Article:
An Essay Concerning Humane Understanding

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by John Locke

An Essay Concerning Humane Understanding
George Wythe bookplate.jpg
Title not held by The Wolf Law Library
at the College of William & Mary.
 
Author John Locke
Editor
Translator
Published London: Printed for Awnsham and John Churchil ... and Samuel Manship
Date 1700
Edition Fourth
Language English
Volumes volume set
Pages [38], 438 (i. e. 432), [12]
Desc. Folio (33 cm.)

Born into a family of means but minor status in Wrighton, Somerset, John Locke (1632–1704) would become a philosopher and political theorist whose works would influence and shape the Enlightenment in Europe.

Locke's father was a country attorney and a steward to a powerful local family who sponsored the younger Locke's early education, beginning in 1647 in London. In 1652, Locke moved on to university at Christ Church, studying alongside the likes of John Dryden, Robert Hooke, and Christopher Wren. Locke took both a Bachelors and Masters of Arts, in 1656 and 1658.

Title page from George Wythe's personal copy of An Essay Concerning Humane Understanding (London: Printed for Awnsham and John Churchil ... and Samuel Manship, 1700). Wythe's copy is in a private collection.

In 1666 Locke met and befriended Anthony Ashley Cooper, the first Earl of Shaftesbury. In 1675, Locke took a Bachelor's of medicine at Christ Church, allowing him to occupy a medical studentship at the college. Shaftesbury appointed Locke as his personal physician, and remained Locke's patron for more than two decades. In 1679, when Shaftesbury's bid to bar the Catholic duke of York (later, King James II) from the royal succession failed, the two went into exile in the Netherlands, returning in 1688 when William III, a Protestant, was placed on the throne.[1]

Locke's most significant works were published after his return to England. In 1689, he published his Essay Concerning Human Understanding (dated 1690), which he had begun while in exile. Locke's Essay was born of a lively conversation with a number of associates and friends, after which he wrote some "hasty and undigested thoughts" on the ultimate subject of the work. Dedicated to Thomas Herbert, the Earl of Pembroke, the Essay explores "the discerning faculties of man" with respect to the world around him. Locke considers the human mind to be a "blank slate" at birth, and advocates an exploration of the world in such a manner where sensation and perception dictate which attributes the explorer attributes to the object. In other words, Locke's work discouraged the attribution of innate, but imperceptible, qualities to objects, instead advocating attributing only perceptible qualities to items. The heart of his argument is that observers should not project human experience upon an object, instead resting solely on what was observable. Locke's essay serves as a guide regarding proper methods of thought regarding the observable world, and as a criticism of a rival theology.[2]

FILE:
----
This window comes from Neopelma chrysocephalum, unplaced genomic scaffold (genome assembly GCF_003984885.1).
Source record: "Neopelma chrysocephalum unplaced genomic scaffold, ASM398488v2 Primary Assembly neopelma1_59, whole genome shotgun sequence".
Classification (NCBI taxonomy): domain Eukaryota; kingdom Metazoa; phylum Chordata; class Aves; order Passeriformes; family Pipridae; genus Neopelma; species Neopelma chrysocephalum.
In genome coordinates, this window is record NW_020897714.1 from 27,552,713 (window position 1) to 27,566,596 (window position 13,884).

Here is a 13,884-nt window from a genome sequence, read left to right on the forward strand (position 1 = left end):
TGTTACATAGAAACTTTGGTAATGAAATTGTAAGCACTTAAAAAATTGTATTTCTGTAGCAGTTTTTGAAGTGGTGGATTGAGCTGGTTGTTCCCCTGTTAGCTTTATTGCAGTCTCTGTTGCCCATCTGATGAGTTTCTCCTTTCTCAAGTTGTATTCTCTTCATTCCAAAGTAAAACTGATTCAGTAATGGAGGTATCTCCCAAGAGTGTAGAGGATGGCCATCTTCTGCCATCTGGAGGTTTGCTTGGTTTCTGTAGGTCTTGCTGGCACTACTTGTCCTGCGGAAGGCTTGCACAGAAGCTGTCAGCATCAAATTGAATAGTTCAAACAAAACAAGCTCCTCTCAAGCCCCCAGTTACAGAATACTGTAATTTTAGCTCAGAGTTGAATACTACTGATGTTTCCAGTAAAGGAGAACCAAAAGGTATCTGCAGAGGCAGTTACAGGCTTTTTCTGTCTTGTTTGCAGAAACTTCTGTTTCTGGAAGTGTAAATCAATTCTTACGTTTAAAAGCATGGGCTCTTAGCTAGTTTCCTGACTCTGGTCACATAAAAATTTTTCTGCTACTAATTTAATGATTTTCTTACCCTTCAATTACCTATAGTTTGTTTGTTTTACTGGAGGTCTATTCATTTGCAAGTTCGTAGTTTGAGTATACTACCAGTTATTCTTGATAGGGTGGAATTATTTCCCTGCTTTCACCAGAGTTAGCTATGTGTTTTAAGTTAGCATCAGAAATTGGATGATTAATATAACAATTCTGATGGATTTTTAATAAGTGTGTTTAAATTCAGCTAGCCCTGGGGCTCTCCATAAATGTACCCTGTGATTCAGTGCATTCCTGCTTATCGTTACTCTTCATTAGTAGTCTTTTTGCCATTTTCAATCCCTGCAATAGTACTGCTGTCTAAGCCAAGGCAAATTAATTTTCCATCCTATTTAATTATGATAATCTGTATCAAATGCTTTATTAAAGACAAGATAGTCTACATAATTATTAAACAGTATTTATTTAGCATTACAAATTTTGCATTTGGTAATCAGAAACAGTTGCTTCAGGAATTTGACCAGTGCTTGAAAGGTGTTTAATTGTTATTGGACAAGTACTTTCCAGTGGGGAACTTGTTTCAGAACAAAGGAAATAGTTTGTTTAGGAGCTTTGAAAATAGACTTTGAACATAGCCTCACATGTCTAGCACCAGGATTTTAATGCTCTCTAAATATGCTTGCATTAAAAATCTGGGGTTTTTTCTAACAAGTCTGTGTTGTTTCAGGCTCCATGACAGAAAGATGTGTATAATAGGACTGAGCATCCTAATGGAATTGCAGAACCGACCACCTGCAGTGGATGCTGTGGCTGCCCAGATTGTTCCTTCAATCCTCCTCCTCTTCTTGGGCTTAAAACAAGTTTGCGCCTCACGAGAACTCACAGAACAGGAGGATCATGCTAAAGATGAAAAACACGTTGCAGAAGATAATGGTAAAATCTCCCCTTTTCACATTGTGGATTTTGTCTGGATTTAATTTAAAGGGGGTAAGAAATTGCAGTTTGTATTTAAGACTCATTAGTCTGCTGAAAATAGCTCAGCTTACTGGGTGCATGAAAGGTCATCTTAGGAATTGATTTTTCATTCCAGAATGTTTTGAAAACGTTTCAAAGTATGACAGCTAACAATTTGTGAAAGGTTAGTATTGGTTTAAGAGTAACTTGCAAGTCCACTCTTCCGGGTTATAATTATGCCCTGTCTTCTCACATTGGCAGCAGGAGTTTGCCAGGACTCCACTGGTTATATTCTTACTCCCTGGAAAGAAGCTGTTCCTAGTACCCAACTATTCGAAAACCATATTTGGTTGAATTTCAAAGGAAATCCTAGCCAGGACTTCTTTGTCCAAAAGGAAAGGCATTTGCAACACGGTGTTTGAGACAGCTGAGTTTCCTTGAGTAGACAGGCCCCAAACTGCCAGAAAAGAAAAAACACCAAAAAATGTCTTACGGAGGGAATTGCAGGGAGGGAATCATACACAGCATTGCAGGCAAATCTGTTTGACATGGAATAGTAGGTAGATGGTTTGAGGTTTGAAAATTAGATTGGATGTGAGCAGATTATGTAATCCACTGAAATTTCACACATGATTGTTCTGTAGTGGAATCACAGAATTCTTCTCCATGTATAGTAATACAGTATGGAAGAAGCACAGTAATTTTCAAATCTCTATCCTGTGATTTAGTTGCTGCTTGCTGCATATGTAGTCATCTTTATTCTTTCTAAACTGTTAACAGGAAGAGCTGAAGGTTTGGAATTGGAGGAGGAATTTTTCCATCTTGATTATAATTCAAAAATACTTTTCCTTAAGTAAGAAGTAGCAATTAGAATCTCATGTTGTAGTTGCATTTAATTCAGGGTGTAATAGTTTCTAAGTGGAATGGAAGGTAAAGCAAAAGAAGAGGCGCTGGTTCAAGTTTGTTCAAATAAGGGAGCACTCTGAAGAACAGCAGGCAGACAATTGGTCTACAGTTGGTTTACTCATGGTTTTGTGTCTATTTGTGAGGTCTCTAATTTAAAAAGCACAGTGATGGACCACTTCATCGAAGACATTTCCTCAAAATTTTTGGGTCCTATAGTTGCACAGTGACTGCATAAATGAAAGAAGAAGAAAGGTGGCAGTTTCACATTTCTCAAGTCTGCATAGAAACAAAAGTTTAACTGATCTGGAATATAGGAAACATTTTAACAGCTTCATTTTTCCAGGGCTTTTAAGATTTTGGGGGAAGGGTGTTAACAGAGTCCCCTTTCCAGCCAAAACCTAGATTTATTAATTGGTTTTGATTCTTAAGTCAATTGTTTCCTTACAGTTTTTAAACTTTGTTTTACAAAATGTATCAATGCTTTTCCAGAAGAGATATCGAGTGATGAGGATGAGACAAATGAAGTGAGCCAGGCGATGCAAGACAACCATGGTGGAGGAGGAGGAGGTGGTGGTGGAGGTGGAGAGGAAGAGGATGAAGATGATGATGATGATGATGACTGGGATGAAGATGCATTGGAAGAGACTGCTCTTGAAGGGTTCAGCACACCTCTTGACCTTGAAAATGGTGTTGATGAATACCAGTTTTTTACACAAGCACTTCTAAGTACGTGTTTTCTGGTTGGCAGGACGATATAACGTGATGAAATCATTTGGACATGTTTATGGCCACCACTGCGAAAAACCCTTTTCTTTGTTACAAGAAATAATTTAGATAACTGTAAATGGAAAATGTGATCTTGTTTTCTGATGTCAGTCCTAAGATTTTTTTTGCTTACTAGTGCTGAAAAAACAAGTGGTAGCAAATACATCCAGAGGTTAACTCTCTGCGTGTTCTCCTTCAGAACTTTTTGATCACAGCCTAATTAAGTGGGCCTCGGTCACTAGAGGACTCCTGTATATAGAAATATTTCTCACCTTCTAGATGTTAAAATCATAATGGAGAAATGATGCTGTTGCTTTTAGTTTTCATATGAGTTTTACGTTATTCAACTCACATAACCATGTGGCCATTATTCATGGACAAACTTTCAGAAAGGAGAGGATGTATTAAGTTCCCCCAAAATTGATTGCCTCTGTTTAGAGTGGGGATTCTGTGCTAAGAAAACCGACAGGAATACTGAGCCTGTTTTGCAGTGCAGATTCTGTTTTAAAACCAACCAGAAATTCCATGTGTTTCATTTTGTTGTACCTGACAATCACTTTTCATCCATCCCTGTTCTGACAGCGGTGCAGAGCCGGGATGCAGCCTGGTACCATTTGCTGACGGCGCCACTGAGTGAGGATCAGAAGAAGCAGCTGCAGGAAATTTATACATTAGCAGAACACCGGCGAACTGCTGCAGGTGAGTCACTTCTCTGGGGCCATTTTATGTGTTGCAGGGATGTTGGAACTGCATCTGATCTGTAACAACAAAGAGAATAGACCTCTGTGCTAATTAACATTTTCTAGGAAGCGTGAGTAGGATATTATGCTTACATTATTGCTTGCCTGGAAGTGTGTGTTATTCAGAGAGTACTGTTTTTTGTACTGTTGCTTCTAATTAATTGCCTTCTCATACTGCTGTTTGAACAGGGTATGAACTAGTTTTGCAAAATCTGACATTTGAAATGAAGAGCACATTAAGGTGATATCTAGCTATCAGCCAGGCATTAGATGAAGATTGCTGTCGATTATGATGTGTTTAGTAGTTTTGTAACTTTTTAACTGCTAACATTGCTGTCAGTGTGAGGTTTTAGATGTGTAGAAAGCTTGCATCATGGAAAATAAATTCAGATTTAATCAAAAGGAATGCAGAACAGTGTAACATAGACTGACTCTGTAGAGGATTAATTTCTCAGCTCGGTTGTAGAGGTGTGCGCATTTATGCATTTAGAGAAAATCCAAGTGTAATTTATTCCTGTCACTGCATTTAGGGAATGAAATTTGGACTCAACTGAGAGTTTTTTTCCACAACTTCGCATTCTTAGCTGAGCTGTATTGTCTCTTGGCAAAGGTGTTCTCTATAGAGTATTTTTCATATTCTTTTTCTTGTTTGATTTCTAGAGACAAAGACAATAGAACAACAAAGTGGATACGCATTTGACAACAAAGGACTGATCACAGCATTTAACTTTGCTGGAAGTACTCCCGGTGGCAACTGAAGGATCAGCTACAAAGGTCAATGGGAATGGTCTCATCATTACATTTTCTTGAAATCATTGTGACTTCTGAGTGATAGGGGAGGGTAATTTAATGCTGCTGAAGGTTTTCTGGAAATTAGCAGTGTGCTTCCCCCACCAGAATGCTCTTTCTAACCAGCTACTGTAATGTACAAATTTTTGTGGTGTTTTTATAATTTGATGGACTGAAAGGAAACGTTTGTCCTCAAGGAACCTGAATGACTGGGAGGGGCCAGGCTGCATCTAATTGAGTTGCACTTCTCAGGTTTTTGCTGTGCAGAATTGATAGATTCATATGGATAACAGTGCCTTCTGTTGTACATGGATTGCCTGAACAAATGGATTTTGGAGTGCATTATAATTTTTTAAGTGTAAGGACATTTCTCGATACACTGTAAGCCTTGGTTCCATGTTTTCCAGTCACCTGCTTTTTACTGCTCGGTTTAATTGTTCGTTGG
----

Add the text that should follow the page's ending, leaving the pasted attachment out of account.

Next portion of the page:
Wythe's signature from the title page of his personal copy of An Essay Concerning Humane Understanding. Wythe's copy is in a private collection.

An Essay Concerning Humane Understanding is widely considered his seminal work for their analysis of human methods of thought and as criticisms of rival doctrines. Written while in exile from England, Locke's essay quickly took hold in a number of intellectual circles around Europe, became a cornerstone of 18th-century British empiricism, and had a lasting impact upon the time's conception of natural philosophy and of the nature of religious doctrine and political power.

Evidence for Inclusion in Wythe's Library

George Wythe's copy of this book has survived, and is currently in a private collection. The title page boasts a clear, bold version of Wythe's signature in the top right corner.

Found inserted between the pages of the book was a list of "Garden Seeds" and "Hardy Bulbs" in Wythe's handwriting, presumably intended for filling his garden with flowering plants, and vegetables and herbs. A cookbook Wythe purchased in 1764, The Art of Cookery, uses many of these products as ingredients:

Garden Seeds.

Mignianette

Ten Weeks Stock

Virginia Stock

Rocket Larkspur

Nastursion

Holyhock

Catchfly

Ketmia

French Honeysuckle

Sensitive Plant

Cockscombs

Globe Thistle

Large Globe Onion

Turnip yellow

Radish early Salmon & Turnip

Lettice white cap & Grand Admiral

Endive white curled

Parsley

Spinage round

Cresses

Mustard

Beet white

Cucumber long prickly

A list of seeds and bulbs (front) found in George Wythe's personal copy of An Essay Concerning Humane Understanding. Wythe's copy is in a private collection.


Brocoli green curled

Savoy green curled

Thyme, Marjoram & Savory

Peas prussian dwarf blue

Beans Toker

Kidney Bean yellow dwarf

Good Henry or English mercury

 

Hardy Bulbs.

Ranunculus

Narcissus

Hyacinths












A list of seeds and bulbs (back) found in George Wythe's personal copy of An Essay Concerning Humane Understanding. Wythe's copy is in a private collection.

See also

References

  1. J. R. Milton, "Locke, John (1632–1704)," in Oxford Dictionary of National Biography, accessed 30 April 2015.
  2. Olivia Smith, "Thinking Through Things in Texts: A Seventeenth-Century Example," Paragraph, 37, no. 1 (1998), 112-25.

External links